Mark Middlebrooks

Louisiana State University Health Sciences Center Shreveport, Shreveport, Louisiana, United States

Are you Mark Middlebrooks?

Claim your profile

Publications (2)6.56 Total impact

  • Source
    [Show abstract] [Hide abstract]
    ABSTRACT: Patient misunderstanding of instructions on prescription drug labels is common and a likely cause of medication error and less effective treatment. To test whether the use of more explicit language to describe dose and frequency of use for prescribed drugs could improve comprehension, especially among patients with limited literacy. Cross-sectional study using in-person, structured interviews. Three hundred and fifty-nine adults waiting for an appointment in two hospital-based primary care clinics and one federally qualified health center in Shreveport, Louisiana; Chicago, Illinois; and New York, New York, respectively. Correct understanding of each of ten label instructions as determined by a blinded panel review of patients' verbatim responses. Patient understanding of prescription label instructions ranged from 53% for the least understood to 89% for the most commonly understood label. Patients were significantly more likely to understand instructions with explicit times periods (i.e., morning) or precise times of day compared to instructions stating times per day (i.e., twice) or hourly intervals (89%, 77%, 61%, and 53%, respectively, p < 0.001). In multivariate analyses, dosage instructions with specific times or time periods were significantly more likely to be understood compared to instructions stating times per day (time periods--adjusted relative risk ratio (ARR) 0.42, 95% Confidence Interval (CI) 0.34-0.52; specific times--ARR 0.60, 95% CI 0.49-0.74). Low and marginal literacy remained statistically significant independent predictors of misinterpreting instructions (low--ARR 2.70, 95% CI 1.81-4.03; marginal--ARR 1.66, 95% CI 1.18-2.32). Use of precise wording on prescription drug label instructions can improve patient comprehension. However, patients with limited literacy were more likely to misinterpret instructions despite use of more explicit language.
    Journal of General Internal Medicine 11/2008; 24(1):57-62. · 3.28 Impact Factor
  • Source
    [Show abstract] [Hide abstract]
    ABSTRACT: Adverse events resulting from medication error are a serious concern. Patients' literacy and their ability to understand medication information are increasingly seen as a safety issue. To examine whether adult patients receiving primary care services at a public hospital clinic were able to correctly interpret commonly used prescription medication warning labels. In-person structured interviews with literacy assessment. Public hospital, primary care clinic. A total of 251 adult patients waiting for an appointment at the Louisiana State University Health Sciences Center in Shreveport (LSUHSC-S) Primary Care Clinic. Correct interpretation, as determined by expert panel review of patients' verbatim responses, for each of 8 commonly used prescription medication warning labels. Approximately one-third of patients (n=74) were reading at or below the 6th-grade level (low literacy). Patient comprehension of warning labels was associated with one's literacy level. Multistep instructions proved difficult for patients across all literacy levels. After controlling for relevant potential confounding variables, patients with low literacy were 3.4 times less likely to interpret prescription medication warning labels correctly (95% confidence interval: 2.3 to 4.9). Patients with low literacy had difficulty understanding prescription medication warning labels. Patients of all literacy levels had better understanding of warning labels that contained single-step versus multiple-step instructions. Warning labels should be developed with consumer participation, especially with lower literate populations, to ensure comprehension of short, concise messages created with familiar words and recognizable icons.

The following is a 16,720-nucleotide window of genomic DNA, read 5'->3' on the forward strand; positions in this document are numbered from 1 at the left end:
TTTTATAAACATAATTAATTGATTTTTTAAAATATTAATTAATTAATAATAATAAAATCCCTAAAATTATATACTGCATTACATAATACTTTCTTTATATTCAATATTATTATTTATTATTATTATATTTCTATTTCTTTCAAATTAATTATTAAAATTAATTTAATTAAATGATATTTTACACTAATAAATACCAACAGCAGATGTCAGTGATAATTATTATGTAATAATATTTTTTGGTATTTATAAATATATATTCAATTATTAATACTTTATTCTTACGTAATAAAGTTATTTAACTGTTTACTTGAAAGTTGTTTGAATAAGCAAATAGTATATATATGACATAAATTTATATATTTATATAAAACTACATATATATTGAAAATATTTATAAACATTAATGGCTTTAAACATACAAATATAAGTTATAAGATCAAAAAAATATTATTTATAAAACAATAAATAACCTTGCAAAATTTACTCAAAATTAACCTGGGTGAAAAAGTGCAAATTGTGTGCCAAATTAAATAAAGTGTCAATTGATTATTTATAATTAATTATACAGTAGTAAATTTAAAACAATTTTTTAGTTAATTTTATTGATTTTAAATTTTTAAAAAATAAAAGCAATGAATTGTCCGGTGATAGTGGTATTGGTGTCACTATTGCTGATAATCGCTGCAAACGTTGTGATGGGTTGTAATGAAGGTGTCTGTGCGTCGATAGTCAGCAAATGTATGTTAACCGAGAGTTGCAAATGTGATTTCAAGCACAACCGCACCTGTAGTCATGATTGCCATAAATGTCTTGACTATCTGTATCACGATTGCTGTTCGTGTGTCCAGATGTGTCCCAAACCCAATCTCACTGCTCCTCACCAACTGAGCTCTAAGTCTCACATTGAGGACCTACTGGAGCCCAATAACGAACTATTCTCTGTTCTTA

Journal of General Internal Medicine 09/2006; 21(8):847-51. · 3.28 Impact Factor